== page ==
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Kerri Breen
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Local bloggers have plenty to say and unique ways of sharing it online

There’s rarely any money to be made, and the recognition factor is often minimal, but local bloggers say they keep the web postings coming for the sheer love of it.

Craig Welsh’s blog site.

Hundreds of people in this province have regularly updated, widely viewed blogs.

The topics are as diverse as the personalities behind the keyboards — they tackle subjects from politics to pregnancy, art to archeology. There’s even a blog about Newfoundland and Labrador blogs (nlblogroll.blogspot.com).

Dale Kirby created his blog, Adventures in Canadian Post-Secondary Education, (post-secondary.blogspot.com) about three years ago.

“I started it and you know it was like a house on fire, really. Immediately I started to get a lot of attention from a specialized area of interest.”

Kirby is an education professor at Memorial University. The blog is about issues relating to universities in Newfoundland, Canada and the world.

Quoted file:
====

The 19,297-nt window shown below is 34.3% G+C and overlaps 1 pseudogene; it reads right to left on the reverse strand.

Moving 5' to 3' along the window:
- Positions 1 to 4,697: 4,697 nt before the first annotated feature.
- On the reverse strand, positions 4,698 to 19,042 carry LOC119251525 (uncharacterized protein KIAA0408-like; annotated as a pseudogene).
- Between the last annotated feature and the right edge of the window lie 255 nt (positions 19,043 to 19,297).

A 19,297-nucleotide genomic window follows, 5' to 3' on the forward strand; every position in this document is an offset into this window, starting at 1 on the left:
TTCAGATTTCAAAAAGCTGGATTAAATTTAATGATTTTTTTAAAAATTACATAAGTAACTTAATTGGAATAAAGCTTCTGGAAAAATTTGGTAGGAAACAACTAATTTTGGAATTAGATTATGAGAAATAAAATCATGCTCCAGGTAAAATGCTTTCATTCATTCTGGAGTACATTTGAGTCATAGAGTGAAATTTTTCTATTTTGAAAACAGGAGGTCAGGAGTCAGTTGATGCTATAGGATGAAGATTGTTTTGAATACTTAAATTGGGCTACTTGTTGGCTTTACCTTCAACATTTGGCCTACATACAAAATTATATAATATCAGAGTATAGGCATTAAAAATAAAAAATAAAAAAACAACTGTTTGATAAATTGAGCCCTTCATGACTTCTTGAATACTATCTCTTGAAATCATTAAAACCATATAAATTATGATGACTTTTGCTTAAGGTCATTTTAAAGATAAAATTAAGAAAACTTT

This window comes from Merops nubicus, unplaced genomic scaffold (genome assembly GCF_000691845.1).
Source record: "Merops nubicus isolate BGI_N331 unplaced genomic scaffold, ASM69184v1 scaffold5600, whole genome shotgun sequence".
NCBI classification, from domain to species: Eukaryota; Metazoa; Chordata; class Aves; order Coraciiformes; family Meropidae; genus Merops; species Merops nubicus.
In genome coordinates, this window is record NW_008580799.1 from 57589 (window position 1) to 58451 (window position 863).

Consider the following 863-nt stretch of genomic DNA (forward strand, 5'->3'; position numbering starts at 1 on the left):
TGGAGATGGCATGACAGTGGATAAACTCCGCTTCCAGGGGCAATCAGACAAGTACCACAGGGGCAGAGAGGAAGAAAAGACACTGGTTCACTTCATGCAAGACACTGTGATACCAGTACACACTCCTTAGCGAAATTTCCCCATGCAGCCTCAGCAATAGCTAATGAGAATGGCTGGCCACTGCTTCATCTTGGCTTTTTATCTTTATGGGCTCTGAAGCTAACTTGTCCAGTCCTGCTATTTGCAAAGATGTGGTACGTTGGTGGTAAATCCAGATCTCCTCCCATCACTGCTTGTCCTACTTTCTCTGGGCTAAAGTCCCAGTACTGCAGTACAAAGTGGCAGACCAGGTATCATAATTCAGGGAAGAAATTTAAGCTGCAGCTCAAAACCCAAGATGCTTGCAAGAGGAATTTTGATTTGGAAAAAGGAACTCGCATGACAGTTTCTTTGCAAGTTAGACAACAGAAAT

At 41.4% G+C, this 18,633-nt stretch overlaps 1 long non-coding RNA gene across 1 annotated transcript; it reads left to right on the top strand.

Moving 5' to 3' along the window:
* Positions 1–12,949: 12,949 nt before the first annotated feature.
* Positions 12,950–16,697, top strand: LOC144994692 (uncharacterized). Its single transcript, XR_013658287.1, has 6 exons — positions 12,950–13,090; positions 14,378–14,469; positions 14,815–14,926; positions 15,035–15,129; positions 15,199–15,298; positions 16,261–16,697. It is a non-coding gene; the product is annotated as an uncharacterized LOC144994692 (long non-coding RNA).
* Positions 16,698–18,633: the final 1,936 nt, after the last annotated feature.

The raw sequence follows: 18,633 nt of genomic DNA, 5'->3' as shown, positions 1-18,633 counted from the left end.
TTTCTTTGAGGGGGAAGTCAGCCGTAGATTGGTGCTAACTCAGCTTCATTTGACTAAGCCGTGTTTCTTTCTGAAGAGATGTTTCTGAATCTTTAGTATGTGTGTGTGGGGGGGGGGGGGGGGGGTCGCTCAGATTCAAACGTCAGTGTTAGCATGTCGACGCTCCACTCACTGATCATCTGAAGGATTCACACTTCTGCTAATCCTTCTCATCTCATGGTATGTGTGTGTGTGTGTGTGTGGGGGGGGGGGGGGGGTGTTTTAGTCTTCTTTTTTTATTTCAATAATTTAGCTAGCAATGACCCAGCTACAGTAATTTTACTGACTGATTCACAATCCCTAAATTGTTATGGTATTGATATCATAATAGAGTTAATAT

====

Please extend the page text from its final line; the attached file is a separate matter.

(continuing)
Kirby said it’s led to personal and professional opportunities. He also uses his blog in his courses.

He said blogging is good practice for someone looking to keep their research and writing skills sharp.

He also blogs because it allows him to explore and comment on his field outside the confines of the ivory towers of academia.

“It provides a larger venue for discussion,” he said.

He’s one of many professors at MUN who blog about education, including dean Noreen Golfman and her team at the School of Graduate Studies (www.mun.ca/sgs/blog).

That blog, like many,  isn’t strictly focused on university education, however.  That’s the kind of editorial freedom bloggers embrace — and arguably is one of the reasons why the free and easy form of online publishing has taken off internationally.